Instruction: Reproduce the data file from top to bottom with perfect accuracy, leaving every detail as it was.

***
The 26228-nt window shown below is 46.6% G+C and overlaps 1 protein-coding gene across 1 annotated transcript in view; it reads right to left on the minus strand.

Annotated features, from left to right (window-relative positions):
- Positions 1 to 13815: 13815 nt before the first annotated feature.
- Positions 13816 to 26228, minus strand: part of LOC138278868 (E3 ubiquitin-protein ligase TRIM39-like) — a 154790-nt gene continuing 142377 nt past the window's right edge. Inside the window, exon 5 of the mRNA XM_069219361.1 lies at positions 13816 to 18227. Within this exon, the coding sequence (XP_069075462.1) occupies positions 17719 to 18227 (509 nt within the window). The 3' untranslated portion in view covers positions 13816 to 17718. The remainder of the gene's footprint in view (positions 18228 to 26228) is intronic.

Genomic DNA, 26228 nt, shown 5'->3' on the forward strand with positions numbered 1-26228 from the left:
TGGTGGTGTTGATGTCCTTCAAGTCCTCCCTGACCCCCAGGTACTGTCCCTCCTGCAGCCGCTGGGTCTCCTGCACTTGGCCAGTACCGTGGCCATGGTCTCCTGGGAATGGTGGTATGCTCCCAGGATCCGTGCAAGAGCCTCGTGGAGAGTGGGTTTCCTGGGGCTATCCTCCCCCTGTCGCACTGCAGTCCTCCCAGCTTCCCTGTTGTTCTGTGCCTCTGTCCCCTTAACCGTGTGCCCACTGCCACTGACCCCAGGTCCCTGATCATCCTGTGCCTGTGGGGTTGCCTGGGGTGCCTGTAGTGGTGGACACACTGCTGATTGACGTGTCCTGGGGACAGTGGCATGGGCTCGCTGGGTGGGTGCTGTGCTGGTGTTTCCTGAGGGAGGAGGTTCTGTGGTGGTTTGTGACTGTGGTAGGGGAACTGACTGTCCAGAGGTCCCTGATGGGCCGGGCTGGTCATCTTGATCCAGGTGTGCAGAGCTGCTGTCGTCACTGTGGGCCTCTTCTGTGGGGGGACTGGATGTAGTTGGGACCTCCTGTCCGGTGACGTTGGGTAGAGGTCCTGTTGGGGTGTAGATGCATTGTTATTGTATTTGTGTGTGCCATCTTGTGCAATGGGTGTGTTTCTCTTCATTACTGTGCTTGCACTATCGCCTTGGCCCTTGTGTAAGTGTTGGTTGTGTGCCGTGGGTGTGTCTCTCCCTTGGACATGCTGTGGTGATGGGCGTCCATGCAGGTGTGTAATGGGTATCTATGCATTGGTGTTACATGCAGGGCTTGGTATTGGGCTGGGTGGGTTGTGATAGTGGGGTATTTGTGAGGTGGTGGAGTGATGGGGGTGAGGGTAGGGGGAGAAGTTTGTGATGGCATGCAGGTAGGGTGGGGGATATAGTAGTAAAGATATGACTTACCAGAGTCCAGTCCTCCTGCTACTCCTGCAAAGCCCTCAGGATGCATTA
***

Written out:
The 26228-nt window shown below is 46.6% G+C and overlaps 1 protein-coding gene across 1 annotated transcript in view; it reads right to left on the minus strand.

Annotated features, from left to right (window-relative positions):
- Positions 1 to 13815: 13815 nt before the first annotated feature.
- Positions 13816 to 26228, minus strand: part of LOC138278868 (E3 ubiquitin-protein ligase TRIM39-like) — a 154790-nt gene continuing 142377 nt past the window's right edge. Inside the window, exon 5 of the mRNA XM_069219361.1 lies at positions 13816 to 18227. Within this exon, the coding sequence (XP_069075462.1) occupies positions 17719 to 18227 (509 nt within the window). The 3' untranslated portion in view covers positions 13816 to 17718. The remainder of the gene's footprint in view (positions 18228 to 26228) is intronic.

Genomic DNA, 26228 nt, shown 5'->3' on the forward strand with positions numbered 1-26228 from the left:
TGGTGGTGTTGATGTCCTTCAAGTCCTCCCTGACCCCCAGGTACTGTCCCTCCTGCAGCCGCTGGGTCTCCTGCACTTGGCCAGTACCGTGGCCATGGTCTCCTGGGAATGGTGGTATGCTCCCAGGATCCGTGCAAGAGCCTCGTGGAGAGTGGGTTTCCTGGGGCTATCCTCCCCCTGTCGCACTGCAGTCCTCCCAGCTTCCCTGTTGTTCTGTGCCTCTGTCCCCTTAACCGTGTGCCCACTGCCACTGACCCCAGGTCCCTGATCATCCTGTGCCTGTGGGGTTGCCTGGGGTGCCTGTAGTGGTGGACACACTGCTGATTGACGTGTCCTGGGGACAGTGGCATGGGCTCGCTGGGTGGGTGCTGTGCTGGTGTTTCCTGAGGGAGGAGGTTCTGTGGTGGTTTGTGACTGTGGTAGGGGAACTGACTGTCCAGAGGTCCCTGATGGGCCGGGCTGGTCATCTTGATCCAGGTGTGCAGAGCTGCTGTCGTCACTGTGGGCCTCTTCTGTGGGGGGACTGGATGTAGTTGGGACCTCCTGTCCGGTGACGTTGGGTAGAGGTCCTGTTGGGGTGTAGATGCATTGTTATTGTATTTGTGTGTGCCATCTTGTGCAATGGGTGTGTTTCTCTTCATTACTGTGCTTGCACTATCGCCTTGGCCCTTGTGTAAGTGTTGGTTGTGTGCCGTGGGTGTGTCTCTCCCTTGGACATGCTGTGGTGATGGGCGTCCATGCAGGTGTGTAATGGGTATCTATGCATTGGTGTTACATGCAGGGCTTGGTATTGGGCTGGGTGGGTTGTGATAGTGGGGTATTTGTGAGGTGGTGGAGTGATGGGGGTGAGGGTAGGGGGAGAAGTTTGTGATGGCATGCAGGTAGGGTGGGGGATATAGTAGTAAAGATATGACTTACCAGAGTCCAGTCCTCCTGCTACTCCTGCAAAGCCCTCAGGATGCATTA